When I’m presented with a shell-on shrimp, I do one of two things. If it’s a massive jumbo shrimp, I’ll usually remove the shell. If it’s a smaller, more manageable shrimp, I’ll eat the entire thing without blinking. The legs are my personal favorite, particularly if they’ve been crisped up in a bit of butter. So yeah, I eat a fair amount of chitosan/chitin. Our ancestors (and every other current culture that utilizes the insect kingdom for food) did too. If you don’t believe me, try removing the shells from a few hundred crickets. It’s far easier – and more nutritious – to simply eat the entire thing. Thus, I think it likely that chitosan is an ancestral soluble “fiber” source, one that we should probably incorporate. I’m not so sure we need to take chitosan tablets, but you might consider hoofing it down to the local Oaxacan restaurant for some chapulines (lime and chile crickets) every now and then, or at least nibbling the shrimp shells and legs when no one else is watching.
I feel like I’ve been writing about seaweed a lot lately. Is it just me? Am I crazy?
Anyway, several readers have asked about Korean nori, worried about radiation, contamination, and ingredients used.
I wouldn’t worry about radiation from the Fukushima incident. If you look at a map, Fukushima is on the north east coast of Japan, while Korea lies to the west. Preliminary research indicates that ocean currents have directed any contaminated water out across the Pacific Ocean, rather than back toward the Asian mainland. SeaSnax, who sources their nori from Korean waters, recently had their products tested for radiation and heavy metals and got a clean bill of health.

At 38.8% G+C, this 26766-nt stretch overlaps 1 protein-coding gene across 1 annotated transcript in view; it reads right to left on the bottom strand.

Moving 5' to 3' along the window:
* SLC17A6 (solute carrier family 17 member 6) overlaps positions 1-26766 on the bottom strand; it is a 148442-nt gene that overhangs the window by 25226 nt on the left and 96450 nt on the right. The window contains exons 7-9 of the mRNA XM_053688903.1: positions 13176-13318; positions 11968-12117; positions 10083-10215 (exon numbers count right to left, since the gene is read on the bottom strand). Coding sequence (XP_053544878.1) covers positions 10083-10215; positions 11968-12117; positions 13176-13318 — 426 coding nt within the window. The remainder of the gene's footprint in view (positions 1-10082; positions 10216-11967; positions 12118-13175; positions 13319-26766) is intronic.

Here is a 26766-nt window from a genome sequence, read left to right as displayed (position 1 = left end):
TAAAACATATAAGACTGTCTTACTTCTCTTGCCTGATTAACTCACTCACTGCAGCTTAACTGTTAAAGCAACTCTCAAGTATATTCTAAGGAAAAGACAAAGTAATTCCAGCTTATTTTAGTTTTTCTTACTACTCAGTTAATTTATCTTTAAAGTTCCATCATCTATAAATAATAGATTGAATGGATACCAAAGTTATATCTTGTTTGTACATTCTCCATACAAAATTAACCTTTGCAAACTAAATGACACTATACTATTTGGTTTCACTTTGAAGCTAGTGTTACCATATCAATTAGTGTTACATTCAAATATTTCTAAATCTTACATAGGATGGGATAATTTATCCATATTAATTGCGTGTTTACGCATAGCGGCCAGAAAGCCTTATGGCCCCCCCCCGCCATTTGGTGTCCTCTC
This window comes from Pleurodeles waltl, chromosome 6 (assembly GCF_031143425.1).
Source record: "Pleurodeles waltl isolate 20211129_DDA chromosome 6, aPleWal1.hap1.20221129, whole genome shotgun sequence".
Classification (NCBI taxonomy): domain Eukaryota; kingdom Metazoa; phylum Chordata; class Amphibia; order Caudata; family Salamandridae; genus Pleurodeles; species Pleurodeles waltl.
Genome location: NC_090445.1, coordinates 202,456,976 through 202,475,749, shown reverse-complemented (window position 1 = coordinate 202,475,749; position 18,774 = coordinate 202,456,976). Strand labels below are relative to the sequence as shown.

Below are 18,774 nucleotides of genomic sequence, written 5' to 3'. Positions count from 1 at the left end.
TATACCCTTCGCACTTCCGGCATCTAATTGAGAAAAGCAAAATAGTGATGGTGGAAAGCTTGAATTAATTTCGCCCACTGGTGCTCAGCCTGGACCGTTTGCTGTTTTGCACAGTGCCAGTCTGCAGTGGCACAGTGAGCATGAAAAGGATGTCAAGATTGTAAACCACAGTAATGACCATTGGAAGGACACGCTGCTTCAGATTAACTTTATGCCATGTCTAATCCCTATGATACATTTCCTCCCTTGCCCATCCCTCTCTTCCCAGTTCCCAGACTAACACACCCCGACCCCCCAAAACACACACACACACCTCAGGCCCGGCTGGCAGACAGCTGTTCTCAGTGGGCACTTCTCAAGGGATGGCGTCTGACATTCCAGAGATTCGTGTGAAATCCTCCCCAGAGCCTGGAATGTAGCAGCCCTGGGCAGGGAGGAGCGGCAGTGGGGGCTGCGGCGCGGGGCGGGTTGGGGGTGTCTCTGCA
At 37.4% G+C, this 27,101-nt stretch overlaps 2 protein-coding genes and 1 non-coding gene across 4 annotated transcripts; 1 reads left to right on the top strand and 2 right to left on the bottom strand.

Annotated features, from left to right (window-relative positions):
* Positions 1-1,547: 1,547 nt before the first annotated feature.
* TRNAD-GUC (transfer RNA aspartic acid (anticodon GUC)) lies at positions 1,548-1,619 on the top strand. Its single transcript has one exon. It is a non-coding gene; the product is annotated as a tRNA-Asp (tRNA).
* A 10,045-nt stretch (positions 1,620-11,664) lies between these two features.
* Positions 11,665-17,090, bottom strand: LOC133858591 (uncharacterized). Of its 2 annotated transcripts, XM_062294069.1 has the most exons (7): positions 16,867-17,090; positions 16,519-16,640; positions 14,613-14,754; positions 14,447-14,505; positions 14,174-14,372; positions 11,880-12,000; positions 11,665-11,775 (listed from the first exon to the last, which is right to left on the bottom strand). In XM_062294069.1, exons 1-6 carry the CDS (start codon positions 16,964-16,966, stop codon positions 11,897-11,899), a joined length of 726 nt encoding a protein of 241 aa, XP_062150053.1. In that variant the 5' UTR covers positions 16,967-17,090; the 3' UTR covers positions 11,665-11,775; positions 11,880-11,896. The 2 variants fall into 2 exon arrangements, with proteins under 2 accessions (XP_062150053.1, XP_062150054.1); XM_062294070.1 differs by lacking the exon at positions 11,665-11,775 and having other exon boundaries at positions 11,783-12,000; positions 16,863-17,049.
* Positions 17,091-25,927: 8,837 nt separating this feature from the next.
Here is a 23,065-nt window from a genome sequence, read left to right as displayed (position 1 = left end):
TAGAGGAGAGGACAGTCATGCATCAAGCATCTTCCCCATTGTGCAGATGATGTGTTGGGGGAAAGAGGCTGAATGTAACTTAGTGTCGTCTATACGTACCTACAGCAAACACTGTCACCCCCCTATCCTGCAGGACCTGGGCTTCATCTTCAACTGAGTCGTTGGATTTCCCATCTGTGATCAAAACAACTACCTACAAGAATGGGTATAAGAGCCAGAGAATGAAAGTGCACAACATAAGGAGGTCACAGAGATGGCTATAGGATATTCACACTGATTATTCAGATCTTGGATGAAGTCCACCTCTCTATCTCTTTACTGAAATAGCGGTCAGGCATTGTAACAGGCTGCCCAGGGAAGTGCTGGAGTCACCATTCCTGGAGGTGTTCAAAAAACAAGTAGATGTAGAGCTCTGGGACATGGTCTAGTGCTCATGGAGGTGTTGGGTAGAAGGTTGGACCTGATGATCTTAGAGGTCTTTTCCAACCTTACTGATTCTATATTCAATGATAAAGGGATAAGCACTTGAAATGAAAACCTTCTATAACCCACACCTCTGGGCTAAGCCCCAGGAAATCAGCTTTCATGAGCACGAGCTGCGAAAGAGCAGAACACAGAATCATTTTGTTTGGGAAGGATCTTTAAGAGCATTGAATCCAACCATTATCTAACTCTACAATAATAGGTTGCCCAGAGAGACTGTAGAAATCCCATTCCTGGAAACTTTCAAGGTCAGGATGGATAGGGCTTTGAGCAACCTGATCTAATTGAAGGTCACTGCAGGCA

The ingredients are usually okay. Avoid anything roasted in soybean or other vegetable oils, obviously, but I wouldn’t fret too much over a little sesame oil. True, sesame oil is high in fragile linoleic acid. True, linoleic acid has the tendency to oxidize. However, sesame oil is also imbued with natural antioxidants, like vitamin E, and it appears to be more resistant to thermal and light oxidation than soybean oil. The amounts used in most nori snacks are also so low that they shouldn’t cause much trouble. Just avoid products with excessive sugar and any questionable ingredients. In my experience, it’s no trouble finding a relatively pure Korean nori.
The safest bet is to get your own dry roasted nori sheets and add your own seasonings. Brush with bit of olive oil or butter, sprinkle some sea salt, pop in the oven for a few minutes, and you’ve got yourself a solid snack. Use it as a wrap, shred it for salads, or eat it as-is. Add other seasonings, like chili powder or curry powder.
The nutrition facts on the Wiki page (which draws from the USDA database) look incredible until you realize that they’re talking about 100 grams of nori. A single large sheet is about 3 grams. So, if you want to obtain (in percentages of RDA) 78% of niacin, 60% of thiamine, 194% of riboflavin, 475% of folate, 253% of vitamin C, 371% of vitamin K, 28% of calcium, 88% of iron, 85% of magnesium, 100% of phosphorus, 50% of potassium, 35% of sodium, 38% of zinc, and several thousand percent of iodine, along with 41 grams of protein, you’ll have to eat about 33 large sheets of nori. They’re still impressive, and nori is still nutritious, just not the savior you might have assumed.
That’s all I’ve got this time, folks. If you have any questions about any other foods, supplements, drinks, or condiments, be sure to send them along. Thanks for reading!